Stray Cats, “40” (Surfdog/BMG)
After 26 years, the Stray Cats are back with a new album. And the seasoned felines are in mostly fine form.
The boys who brought rockabilly back into the mainstream in the 1980s haven’t lost a spare snare. The simple, elegant rhythm section of drummer Slim Jim Phantom and bassist Lee Rocker remains, providing a solid foundation for guitarist-singer Brian Setzer. Setzer’s guitar still shimmies and sways and the voice is still there — though understandably a little huskier as time marches on.
No doubt, they’ve got the throwback sound down on “40,” named to celebrate their anniversary. Fans looking for a good time will find it, including on the lead-off “Cat Fight (Over A Dog Like Me).” Like the Cats classic “Rock This Town,” there’s dancing, drinking and fighting. Well, this time it’s mostly fighting — two women tussling over the affections of the narrator, the aforementioned “dog like me.” The music rocks so joyously, you can deal with the tomcat-foolery.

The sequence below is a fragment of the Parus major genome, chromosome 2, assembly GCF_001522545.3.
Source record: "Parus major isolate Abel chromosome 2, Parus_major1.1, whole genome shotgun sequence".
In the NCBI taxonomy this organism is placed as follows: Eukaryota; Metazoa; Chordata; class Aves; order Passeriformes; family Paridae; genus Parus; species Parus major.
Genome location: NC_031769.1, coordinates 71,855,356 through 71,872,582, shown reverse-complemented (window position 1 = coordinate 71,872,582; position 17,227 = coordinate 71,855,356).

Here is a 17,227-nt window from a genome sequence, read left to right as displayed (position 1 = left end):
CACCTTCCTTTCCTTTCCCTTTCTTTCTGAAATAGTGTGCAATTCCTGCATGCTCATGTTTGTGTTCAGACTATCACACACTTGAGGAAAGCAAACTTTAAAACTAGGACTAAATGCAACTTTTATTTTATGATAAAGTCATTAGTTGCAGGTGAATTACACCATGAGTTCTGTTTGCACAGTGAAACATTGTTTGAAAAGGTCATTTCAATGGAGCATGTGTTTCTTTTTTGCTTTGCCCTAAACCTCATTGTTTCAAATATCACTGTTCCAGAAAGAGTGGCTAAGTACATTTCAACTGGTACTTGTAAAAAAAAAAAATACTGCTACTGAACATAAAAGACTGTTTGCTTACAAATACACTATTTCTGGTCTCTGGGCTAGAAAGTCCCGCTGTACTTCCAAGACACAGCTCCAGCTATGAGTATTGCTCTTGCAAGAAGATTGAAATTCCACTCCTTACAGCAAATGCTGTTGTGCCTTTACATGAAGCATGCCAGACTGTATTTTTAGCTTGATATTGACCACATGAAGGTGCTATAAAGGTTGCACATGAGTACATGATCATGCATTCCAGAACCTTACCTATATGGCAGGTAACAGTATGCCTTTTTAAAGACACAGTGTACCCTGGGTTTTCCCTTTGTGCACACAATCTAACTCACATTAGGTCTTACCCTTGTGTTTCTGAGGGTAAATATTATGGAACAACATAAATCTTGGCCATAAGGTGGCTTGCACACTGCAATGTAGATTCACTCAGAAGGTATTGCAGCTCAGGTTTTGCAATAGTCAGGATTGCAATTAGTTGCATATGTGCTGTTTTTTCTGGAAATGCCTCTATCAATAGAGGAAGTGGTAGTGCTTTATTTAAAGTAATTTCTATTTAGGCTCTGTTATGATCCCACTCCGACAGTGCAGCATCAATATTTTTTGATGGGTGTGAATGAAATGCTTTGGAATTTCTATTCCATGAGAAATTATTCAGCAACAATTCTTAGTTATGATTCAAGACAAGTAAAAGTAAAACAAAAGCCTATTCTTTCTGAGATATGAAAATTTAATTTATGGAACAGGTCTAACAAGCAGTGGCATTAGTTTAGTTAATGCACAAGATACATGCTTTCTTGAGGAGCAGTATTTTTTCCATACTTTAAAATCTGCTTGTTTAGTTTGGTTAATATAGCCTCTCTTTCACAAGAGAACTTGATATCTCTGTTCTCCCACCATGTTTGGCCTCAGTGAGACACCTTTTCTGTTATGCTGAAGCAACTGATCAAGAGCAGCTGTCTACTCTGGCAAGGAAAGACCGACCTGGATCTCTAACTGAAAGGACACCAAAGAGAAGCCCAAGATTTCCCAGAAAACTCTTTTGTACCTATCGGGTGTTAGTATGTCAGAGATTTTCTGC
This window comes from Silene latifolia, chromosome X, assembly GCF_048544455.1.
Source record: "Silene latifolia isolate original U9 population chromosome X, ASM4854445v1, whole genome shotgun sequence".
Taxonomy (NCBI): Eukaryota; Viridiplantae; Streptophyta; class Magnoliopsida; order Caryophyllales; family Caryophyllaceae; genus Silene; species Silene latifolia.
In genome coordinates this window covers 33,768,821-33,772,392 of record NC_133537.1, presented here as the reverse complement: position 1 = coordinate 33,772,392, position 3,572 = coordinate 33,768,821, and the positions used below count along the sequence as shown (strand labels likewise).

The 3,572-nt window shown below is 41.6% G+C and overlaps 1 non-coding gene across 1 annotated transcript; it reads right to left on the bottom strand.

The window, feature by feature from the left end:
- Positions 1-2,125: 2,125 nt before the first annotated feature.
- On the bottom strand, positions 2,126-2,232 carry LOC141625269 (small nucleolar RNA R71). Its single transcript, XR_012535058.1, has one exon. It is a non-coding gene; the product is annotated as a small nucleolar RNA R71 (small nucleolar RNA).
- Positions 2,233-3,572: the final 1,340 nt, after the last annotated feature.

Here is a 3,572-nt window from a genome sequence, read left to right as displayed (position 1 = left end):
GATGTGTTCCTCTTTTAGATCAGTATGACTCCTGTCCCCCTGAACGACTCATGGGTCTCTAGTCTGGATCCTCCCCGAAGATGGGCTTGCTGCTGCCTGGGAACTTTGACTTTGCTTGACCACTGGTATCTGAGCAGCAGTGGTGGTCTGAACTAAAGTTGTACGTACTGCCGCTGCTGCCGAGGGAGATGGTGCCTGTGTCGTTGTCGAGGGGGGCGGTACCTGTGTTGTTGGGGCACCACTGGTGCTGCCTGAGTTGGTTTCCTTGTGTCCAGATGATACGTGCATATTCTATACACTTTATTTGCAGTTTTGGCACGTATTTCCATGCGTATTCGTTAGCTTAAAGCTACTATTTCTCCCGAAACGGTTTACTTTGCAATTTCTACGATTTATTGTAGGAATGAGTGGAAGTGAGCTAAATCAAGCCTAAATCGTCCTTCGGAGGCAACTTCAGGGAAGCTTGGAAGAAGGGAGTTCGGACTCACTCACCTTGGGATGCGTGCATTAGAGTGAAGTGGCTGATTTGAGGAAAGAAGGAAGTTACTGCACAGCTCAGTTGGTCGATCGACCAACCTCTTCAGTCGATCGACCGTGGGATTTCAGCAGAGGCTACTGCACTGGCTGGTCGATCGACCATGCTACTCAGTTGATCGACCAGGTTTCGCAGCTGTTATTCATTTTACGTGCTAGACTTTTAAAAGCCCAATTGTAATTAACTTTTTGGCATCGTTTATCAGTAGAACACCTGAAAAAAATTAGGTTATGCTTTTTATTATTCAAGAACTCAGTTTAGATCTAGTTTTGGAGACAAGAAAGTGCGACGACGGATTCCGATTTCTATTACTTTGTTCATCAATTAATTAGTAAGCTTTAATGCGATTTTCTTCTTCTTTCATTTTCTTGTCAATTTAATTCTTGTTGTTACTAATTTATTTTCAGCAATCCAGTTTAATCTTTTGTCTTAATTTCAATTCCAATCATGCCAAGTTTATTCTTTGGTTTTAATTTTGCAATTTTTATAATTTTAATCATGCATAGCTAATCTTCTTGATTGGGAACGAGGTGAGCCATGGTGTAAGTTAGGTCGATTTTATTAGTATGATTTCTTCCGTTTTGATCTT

Another highlight, “Cry Danger,” offers a tight musical groove and inverts the Beatles’ “Day Tripper” riff. Coupled with a boppin’ bass and tambourine shake, you’ve got an original that’s a worthy callback to the 1965 hit by another rockabilly-besotted band.
So, if “40” rocks ‘n’ rolls, then what’s lacking? Something that Setzer and Co. have also done so well: craft enduring, memorable melodies. Go back and listen to “Stray Cat Strut,” which, for all its goofiness (meee-ow!), contains one of the best bridges in all of pop music. There’s also “I Won’t Stand In Your Way,” a gem in both its full band and a cappella versions.
One new song delivers the melodic goods: “Desperado” shines with soaring, aching musical lines from Setzer. Yet those come from his guitar, not voice, in this instrumental. That’s no knock against it, but you can almost hear him singing with his guitar and wonder what it would have been like with words.
Bottom line? The Stray Cats can slink down the alley any way they choose. And this collection shows they’ve still got some life (lives?) left. Still, it feels like a bit of a missed melodic opportunity when you know what else this trio can do.
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Jeff Karoub, The Associated Press